With a lack of particles, the sky has been very blue, when the clouds were not there.  The image from the Seattle Space Needle Panocam shows the azure skies.  Blue skies and sun are a psychological plus, even for cloud-accustomed Northwesteners.


What about relative humidity?  According to a number of studies, the optimal relative humidity range for human health is around 40-60%, with low relative humidity promoting flu and breathing problems.  No problem.  Ou relative humidities the past few days have rarely dropped below 50% and have been around 50-60% every afternoon! (see plot below for the past 12 weeks)

Cool, crisp air is a pleasure for the lungs, but not too cold.  The plot of air temperatures at the UW for the last 12 weeks shows our perfect situation the last few days.  High temperatures in the mid-60s, but with temperatures only dropping into the mid-50s.  Ideal.


And there is something else, some essence of fall air that I can not describe with available numbers--some aroma from the falling leaves, a smell of rain on the previously dry ground---you know what I mean.

Clean, cool, unpolluted air of the proper humidity.   Fall is here...time to take a deep breath.  And time to appreciate living in one of the rare locations where it all comes together in such a wonderful way.



Sunday, September 16, 2018

Catastrophic Overuse

Is it possible that the media is tending to excessively use the terms catastrophe and catastrophic in described major weather events such as Hurricane Florence?

For example, watching my colleagues at the Weather Channel, the adjective catastrophic was used nearly continuously:  Florence would bring catastrophic winds, catastrophic storm surge, catastrophic rains, and catastrophic flooding.






Many environmental advocacy websites, such as Grist, went full into catastrophe mode with Florence.

Now when is the use of catastrophe and catastrophic suitable?   Let's check the venerable Merriam Webster dictionary for guidance (see below).   According to the dictionary, a catastrophe is a momentous tragic event, with effects ranging from extreme misfortune to utter overthrow or ruin.


The origin of the  English word catastrophe is  from the Greek word katastrophÄ“ ‘overturning, sudden turn,’ from kata- ‘down’ + strophÄ“‘turning’ 

Is a category 1 hurricane that was rapidly downgraded to a tropical storm, which produced a very modest storm surge and few reports of hurricane-forced winds over land a catastrophe?  Yes, there has been heavy rain and flooding in some areas, but such flooding is not unusual in an area periodically hit by tropical storms (e.g., Hurricane Matthew struck the region with similar impacts in 2016).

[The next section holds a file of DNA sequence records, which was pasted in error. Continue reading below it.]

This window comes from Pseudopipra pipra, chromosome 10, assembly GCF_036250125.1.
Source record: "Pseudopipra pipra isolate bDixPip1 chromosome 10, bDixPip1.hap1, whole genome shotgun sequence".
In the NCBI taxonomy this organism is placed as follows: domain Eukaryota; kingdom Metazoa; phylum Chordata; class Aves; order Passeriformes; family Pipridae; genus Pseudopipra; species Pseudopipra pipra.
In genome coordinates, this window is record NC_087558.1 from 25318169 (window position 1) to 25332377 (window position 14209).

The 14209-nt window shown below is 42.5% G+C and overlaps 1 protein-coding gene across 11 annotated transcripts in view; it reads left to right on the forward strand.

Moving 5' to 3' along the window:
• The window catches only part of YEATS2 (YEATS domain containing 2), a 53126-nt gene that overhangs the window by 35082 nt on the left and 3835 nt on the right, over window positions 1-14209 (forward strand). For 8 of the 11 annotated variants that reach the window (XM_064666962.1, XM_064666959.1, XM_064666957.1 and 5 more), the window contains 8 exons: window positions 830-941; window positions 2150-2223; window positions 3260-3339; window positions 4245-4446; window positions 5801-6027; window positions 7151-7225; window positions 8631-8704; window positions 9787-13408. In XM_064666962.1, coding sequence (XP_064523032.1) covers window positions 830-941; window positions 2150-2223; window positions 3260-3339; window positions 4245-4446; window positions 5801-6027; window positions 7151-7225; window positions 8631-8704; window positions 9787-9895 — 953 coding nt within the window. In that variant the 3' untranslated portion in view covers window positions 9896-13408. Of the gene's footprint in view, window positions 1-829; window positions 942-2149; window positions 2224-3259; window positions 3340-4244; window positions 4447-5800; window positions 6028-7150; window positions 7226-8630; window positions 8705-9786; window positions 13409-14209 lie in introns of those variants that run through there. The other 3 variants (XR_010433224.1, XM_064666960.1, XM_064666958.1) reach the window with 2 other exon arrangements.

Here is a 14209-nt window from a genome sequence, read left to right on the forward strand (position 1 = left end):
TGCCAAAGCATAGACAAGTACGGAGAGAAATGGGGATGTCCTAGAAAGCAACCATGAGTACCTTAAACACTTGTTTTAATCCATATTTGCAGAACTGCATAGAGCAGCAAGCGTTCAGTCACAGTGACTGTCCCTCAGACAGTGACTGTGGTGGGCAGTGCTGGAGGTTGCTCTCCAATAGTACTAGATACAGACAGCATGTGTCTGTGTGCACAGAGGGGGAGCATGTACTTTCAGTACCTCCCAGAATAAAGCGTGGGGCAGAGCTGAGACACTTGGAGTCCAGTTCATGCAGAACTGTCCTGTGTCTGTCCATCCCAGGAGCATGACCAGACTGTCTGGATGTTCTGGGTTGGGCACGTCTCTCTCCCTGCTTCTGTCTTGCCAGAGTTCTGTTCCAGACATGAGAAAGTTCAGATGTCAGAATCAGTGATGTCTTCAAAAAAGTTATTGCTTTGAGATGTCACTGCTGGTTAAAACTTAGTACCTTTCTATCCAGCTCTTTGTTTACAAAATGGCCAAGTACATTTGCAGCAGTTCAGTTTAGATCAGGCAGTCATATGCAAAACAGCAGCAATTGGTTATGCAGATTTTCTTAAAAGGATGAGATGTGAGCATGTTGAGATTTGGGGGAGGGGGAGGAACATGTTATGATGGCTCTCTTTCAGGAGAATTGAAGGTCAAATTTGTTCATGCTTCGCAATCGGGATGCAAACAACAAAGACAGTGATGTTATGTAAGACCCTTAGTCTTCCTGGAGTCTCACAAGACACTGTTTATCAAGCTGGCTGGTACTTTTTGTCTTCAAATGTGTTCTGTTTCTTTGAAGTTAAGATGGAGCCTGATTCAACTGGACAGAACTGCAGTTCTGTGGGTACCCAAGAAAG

Catastrophe is far more appropriate for major, life-upending events, such was what Hurricane Katrina did to New Orleans or Hurricane Maria's effect on  Puerto Rico.  Those were true catastrophes.
New Orleans after Katrina. This is what catastrophe looks like
The National Weather Service is generally far more sober and responsible in their use of adjectives.  Words like dangerous, highly dangerous, life-threatening are more often used by National Weather Service forecasters.   They tend not to use catastrophe for more modest events.

As an aside, here is a graphic from GoogleTrends that shows the frequency of search including catastrophic.  Big increase with Florence, which is declining now as the storm fades away.


The use of over-the-top adjectives for major, but fairly regular, events undermines our ability to communicate the potential for truly disruptive storms.  Crying wolf will desensitize people to our messaging, endangering them when the really big events are predicted.   

Using screaming words like "catastrophic" may garner more clicks and viewership for a while...but in the end it will turn folks off.

Friday, September 14, 2018

Hurricane Florence: Stunningly Good Track Forecasts, Problems with Intensity

Hurricane Florence is has recently made landfall near Wilmington, North Carolina as a category one storm with sustained winds of approximately 85 mph (see latest radar image below).  It is now weakening rapidly.


Very few locations over land have experienced hurricane force winds (SUSTAINED winds of 74 mph or more) so far, but several coastal locations have received gusts of 70-90 mph (see max gust map below)


This storm is a "classic" on how well our forecast models have done:  superb track prediction and mediocre intensity forecasts.  And the U.S. models did very well on track--better than the European Center model.

To illustrate, here are the forecast tracks from several models initialized on September 9th (last Sunday) at 11 AM PDT.  Stunningly good prediction....aiming the hurricane landfall on the southern N. Carolina coast.  All the models were doing the same thing...giving us some confidence in the track.
Absolutely marvelous. 
 Looking at the position errors of the storm (which includes the position along the track as well), shows increasing position errors in time for the various models, with the U.S. GFS model being the best.  Nice to see.  (US GFS is AVNO and the European Model is ECMF, plot produced by Professor Brian Tang, U. of Albany)